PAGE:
Featured Research

from universities, journals, and other organizations

Fly gut bacteria could control sleeping sickness

Date:
May 11, 2010
Source:
Society for General Microbiology
Summary:
A new bacterial species, found in the gut of the fly that transmits African sleeping sickness, could be engineered to kill the parasite that causes the disease. The study could lead to new approaches to control this fatal infection that is becoming resistant to drug therapy.

A new bacterial species, found in the gut of the fly that transmits African sleeping sickness, could be engineered to kill the parasite that causes the disease. The study, published in the International Journal of Systematic and Evolutionary Microbiology, could lead to new approaches to control this fatal infection that is becoming resistant to drug therapy.

Related Articles


Scientists from IRD, the French Research Institute for Development in Montpellier, France isolated the novel bacterium from the midgut of the tsete fly that also harbours the protozoan Trypanosoma brucei gambiense (Tbg), responsible for Human African Trypanosomiasis, known as sleeping sickness. The new bacterium was named Serratia glossinae after genomic analysis showed it was closely genetically linked to other bacteria in the Serratia genus. Interestingly one of the species in this genus is able to kill another trypanosome that causes Chagas' disease in South America. This has prompted the group to hypothesise that the Serratia group of bacteria has the potential to be exploited to treat trypanosomiasis.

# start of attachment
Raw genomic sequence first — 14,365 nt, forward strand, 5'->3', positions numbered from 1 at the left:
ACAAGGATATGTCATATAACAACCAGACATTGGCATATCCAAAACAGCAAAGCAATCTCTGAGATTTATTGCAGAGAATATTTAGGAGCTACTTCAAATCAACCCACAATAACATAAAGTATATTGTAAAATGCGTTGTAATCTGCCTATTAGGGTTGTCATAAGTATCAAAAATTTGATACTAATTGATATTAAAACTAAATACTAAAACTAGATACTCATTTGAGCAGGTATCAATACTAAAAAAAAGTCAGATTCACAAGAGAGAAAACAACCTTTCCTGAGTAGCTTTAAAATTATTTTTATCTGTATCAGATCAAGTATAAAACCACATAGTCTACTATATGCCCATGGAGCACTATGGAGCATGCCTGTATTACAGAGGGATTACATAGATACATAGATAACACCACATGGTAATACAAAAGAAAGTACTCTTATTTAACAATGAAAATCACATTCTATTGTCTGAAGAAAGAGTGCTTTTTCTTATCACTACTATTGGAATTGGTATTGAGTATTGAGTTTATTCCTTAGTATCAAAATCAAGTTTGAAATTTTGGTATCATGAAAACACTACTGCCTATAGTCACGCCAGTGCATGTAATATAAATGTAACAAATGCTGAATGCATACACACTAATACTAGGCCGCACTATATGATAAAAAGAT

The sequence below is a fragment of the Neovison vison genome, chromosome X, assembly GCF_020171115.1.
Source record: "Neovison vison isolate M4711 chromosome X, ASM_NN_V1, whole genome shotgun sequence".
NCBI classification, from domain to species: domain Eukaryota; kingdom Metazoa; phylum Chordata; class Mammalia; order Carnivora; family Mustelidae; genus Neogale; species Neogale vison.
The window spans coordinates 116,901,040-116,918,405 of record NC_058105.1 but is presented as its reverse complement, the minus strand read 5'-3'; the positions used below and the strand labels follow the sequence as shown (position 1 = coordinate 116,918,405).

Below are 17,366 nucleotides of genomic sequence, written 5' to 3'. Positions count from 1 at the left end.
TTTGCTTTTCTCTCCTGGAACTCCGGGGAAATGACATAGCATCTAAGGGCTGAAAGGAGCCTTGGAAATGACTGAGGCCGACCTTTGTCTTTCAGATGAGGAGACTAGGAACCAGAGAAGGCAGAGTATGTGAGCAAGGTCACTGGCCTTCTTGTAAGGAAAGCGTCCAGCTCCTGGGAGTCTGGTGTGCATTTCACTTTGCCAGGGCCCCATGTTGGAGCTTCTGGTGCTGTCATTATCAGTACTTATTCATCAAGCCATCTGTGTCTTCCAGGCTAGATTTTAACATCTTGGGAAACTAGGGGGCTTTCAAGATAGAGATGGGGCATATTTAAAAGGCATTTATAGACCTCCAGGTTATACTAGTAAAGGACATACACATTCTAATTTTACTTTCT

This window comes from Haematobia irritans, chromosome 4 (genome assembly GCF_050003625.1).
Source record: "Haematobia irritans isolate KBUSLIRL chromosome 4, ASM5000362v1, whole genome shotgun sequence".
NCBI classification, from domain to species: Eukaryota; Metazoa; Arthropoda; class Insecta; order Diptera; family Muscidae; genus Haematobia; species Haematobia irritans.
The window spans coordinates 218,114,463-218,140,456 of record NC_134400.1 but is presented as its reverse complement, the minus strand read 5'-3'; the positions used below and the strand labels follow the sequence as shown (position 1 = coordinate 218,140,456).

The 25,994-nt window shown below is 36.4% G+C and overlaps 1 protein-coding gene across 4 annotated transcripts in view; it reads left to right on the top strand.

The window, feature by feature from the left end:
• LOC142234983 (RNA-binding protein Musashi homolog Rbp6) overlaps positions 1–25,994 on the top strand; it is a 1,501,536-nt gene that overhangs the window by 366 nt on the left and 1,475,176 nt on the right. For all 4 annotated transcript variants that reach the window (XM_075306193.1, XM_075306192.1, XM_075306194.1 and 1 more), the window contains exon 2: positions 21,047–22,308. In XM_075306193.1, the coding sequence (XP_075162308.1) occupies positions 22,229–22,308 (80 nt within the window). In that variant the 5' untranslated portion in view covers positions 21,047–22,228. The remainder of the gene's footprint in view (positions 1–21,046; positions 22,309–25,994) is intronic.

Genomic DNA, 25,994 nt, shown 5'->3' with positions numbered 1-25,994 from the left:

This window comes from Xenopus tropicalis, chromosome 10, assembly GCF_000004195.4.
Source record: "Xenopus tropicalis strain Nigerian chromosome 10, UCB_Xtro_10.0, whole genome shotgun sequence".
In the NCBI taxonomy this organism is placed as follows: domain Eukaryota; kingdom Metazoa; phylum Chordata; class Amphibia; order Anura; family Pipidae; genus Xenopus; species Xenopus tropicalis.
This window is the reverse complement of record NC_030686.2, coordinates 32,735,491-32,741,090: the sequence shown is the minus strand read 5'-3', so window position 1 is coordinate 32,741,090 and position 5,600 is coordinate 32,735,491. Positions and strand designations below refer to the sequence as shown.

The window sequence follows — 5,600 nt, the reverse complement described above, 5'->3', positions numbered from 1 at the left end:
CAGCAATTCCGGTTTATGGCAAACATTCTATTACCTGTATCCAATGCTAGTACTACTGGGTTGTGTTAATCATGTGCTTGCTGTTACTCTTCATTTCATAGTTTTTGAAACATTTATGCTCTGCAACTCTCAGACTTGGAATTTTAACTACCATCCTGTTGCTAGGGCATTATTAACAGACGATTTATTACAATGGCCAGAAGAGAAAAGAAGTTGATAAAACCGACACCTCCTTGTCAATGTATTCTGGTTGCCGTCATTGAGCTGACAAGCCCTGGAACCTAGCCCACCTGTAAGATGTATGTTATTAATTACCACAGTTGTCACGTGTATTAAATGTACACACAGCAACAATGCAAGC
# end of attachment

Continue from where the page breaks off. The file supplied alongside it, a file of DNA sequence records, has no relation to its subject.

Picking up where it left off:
More than 60 million people are exposed to African sleeping sickness in Sub-Saharan Africa. The causative agent, Tbg, can be transmitted through the bites of infected flies that feed on human blood. The parasite multiplies in the blood of infected individuals and may eventually invade the brain. Infections by Tbg are often asymptomatic for months or years and can remain undetected until patients are in advanced stages of the disease. Without treatment, these infections are fatal.

The research could contribute to new treatment strategies that are desperately needed to fight African sleeping sickness. Current drugs are expensive and are not always effective due to increasing resistance of Tbg. "Our work could lead to an alternative vector-based approach that exploits selected strains of bacteria naturally present in the fly's gut to either kill the parasite, or prevent it from establishing itself in the gut," explained Dr Anne Geiger who led the study.

Containing the spread of T. brucei could also have a huge impact on the African economy. "Cattle can also be affected by a form of trypanosomiasis, called 'nagana', that causes an estimated loss as high as US $4.5 billion dollars each year to African agriculture," explained Dr Geiger. "If we managed to successfully control parasite transmission by the tsetse fly, the medical, social and economic effect would be considerable," she said.


Story Source:

The above story is based on materials provided by Society for General Microbiology. Note: Materials may be edited for content and length.


Journal Reference:

  1. Anne Geiger, Marie-Laure Fardeau, Enevold Falsen, Bernard Ollivier and Gιrard Cuny. Characterization of Serratia glossinae sp. nov., isolated from the midgut of the tsetse fly, Glossina palpalis gambiensis. International Journal of Systematic and Evolutionary Microbiology, 2009; DOI: 10.1099/ijs.0.013441-0

Cite This Page: